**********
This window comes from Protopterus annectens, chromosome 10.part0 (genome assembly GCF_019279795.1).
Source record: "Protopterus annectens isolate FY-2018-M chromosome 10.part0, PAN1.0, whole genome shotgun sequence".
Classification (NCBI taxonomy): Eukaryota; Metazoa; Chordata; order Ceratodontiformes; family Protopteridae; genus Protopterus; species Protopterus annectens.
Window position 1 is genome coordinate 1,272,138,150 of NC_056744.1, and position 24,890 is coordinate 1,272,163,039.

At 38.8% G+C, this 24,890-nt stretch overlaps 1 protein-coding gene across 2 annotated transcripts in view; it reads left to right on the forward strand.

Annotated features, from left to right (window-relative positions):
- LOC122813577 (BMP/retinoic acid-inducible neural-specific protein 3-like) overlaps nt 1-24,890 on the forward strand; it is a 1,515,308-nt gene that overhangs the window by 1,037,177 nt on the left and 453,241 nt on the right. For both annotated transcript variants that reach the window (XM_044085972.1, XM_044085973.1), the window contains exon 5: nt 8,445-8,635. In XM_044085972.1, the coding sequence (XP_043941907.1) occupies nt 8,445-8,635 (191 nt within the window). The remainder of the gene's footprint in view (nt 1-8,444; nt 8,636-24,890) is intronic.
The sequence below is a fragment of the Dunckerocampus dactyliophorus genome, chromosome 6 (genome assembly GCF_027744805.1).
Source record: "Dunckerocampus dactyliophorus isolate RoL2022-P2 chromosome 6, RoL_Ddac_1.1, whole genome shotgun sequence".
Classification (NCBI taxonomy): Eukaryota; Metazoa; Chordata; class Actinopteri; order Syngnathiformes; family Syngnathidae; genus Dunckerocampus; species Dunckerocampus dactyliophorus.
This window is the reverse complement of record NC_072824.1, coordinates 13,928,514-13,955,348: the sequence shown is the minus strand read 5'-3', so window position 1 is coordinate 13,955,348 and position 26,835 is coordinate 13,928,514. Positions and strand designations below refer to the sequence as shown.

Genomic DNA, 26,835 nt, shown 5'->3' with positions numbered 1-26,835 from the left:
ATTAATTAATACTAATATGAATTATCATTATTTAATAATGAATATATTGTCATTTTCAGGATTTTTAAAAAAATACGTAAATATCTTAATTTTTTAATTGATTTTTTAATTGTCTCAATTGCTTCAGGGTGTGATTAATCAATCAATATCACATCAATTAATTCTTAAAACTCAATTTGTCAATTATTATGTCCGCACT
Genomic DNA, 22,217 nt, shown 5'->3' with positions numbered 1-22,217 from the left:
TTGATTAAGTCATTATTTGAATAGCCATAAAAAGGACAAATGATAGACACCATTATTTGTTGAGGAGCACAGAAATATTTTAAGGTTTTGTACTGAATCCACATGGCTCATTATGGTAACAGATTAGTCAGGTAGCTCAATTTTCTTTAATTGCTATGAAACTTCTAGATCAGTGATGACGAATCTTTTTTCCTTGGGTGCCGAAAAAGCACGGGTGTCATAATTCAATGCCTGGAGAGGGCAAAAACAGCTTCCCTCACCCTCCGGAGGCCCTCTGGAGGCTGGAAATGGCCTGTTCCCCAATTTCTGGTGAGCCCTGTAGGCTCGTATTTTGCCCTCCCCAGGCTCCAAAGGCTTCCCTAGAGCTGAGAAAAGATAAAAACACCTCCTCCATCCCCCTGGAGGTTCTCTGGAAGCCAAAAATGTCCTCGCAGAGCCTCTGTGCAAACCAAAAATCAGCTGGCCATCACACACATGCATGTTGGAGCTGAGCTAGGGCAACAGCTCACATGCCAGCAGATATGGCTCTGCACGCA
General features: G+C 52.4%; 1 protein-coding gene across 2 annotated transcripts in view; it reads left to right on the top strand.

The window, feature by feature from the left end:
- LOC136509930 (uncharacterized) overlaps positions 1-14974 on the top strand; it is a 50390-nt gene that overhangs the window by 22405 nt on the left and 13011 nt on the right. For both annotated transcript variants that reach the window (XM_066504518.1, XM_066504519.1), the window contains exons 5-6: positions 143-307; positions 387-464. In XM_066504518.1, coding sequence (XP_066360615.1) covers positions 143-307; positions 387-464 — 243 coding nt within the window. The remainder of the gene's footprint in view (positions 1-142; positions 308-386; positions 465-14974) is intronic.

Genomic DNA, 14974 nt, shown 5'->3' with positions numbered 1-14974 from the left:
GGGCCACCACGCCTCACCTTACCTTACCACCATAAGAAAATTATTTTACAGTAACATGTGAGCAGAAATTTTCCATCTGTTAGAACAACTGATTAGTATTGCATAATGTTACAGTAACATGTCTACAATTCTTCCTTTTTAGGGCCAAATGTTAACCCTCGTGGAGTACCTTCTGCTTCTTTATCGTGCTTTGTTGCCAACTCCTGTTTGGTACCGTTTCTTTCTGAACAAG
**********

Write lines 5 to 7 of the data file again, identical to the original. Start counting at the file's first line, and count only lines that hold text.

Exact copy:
At 38.8% G+C, this 24,890-nt stretch overlaps 1 protein-coding gene across 2 annotated transcripts in view; it reads left to right on the forward strand.

Annotated features, from left to right (window-relative positions):
- LOC122813577 (BMP/retinoic acid-inducible neural-specific protein 3-like) overlaps nt 1-24,890 on the forward strand; it is a 1,515,308-nt gene that overhangs the window by 1,037,177 nt on the left and 453,241 nt on the right. For both annotated transcript variants that reach the window (XM_044085972.1, XM_044085973.1), the window contains exon 5: nt 8,445-8,635. In XM_044085972.1, the coding sequence (XP_043941907.1) occupies nt 8,445-8,635 (191 nt within the window). The remainder of the gene's footprint in view (nt 1-8,444; nt 8,636-24,890) is intronic.